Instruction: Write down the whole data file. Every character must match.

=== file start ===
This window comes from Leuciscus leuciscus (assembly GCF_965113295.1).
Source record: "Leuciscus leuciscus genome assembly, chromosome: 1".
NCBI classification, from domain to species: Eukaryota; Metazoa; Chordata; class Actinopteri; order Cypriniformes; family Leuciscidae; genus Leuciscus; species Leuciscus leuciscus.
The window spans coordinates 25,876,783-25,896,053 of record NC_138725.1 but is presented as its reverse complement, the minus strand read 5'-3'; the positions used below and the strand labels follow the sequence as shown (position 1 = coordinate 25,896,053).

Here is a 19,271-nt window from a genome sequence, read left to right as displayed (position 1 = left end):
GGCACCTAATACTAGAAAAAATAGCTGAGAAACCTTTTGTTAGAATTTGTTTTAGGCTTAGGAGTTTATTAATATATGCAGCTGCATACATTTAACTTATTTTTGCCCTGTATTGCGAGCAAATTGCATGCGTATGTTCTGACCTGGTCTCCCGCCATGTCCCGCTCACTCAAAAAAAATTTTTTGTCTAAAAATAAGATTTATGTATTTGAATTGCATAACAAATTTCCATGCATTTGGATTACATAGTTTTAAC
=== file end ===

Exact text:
This window comes from Leuciscus leuciscus (assembly GCF_965113295.1).
Source record: "Leuciscus leuciscus genome assembly, chromosome: 1".
NCBI classification, from domain to species: Eukaryota; Metazoa; Chordata; class Actinopteri; order Cypriniformes; family Leuciscidae; genus Leuciscus; species Leuciscus leuciscus.
The window spans coordinates 25,876,783-25,896,053 of record NC_138725.1 but is presented as its reverse complement, the minus strand read 5'-3'; the positions used below and the strand labels follow the sequence as shown (position 1 = coordinate 25,896,053).

Here is a 19,271-nt window from a genome sequence, read left to right as displayed (position 1 = left end):
GGCACCTAATACTAGAAAAAATAGCTGAGAAACCTTTTGTTAGAATTTGTTTTAGGCTTAGGAGTTTATTAATATATGCAGCTGCATACATTTAACTTATTTTTGCCCTGTATTGCGAGCAAATTGCATGCGTATGTTCTGACCTGGTCTCCCGCCATGTCCCGCTCACTCAAAAAAAATTTTTTGTCTAAAAATAAGATTTATGTATTTGAATTGCATAACAAATTTCCATGCATTTGGATTACATAGTTTTAAC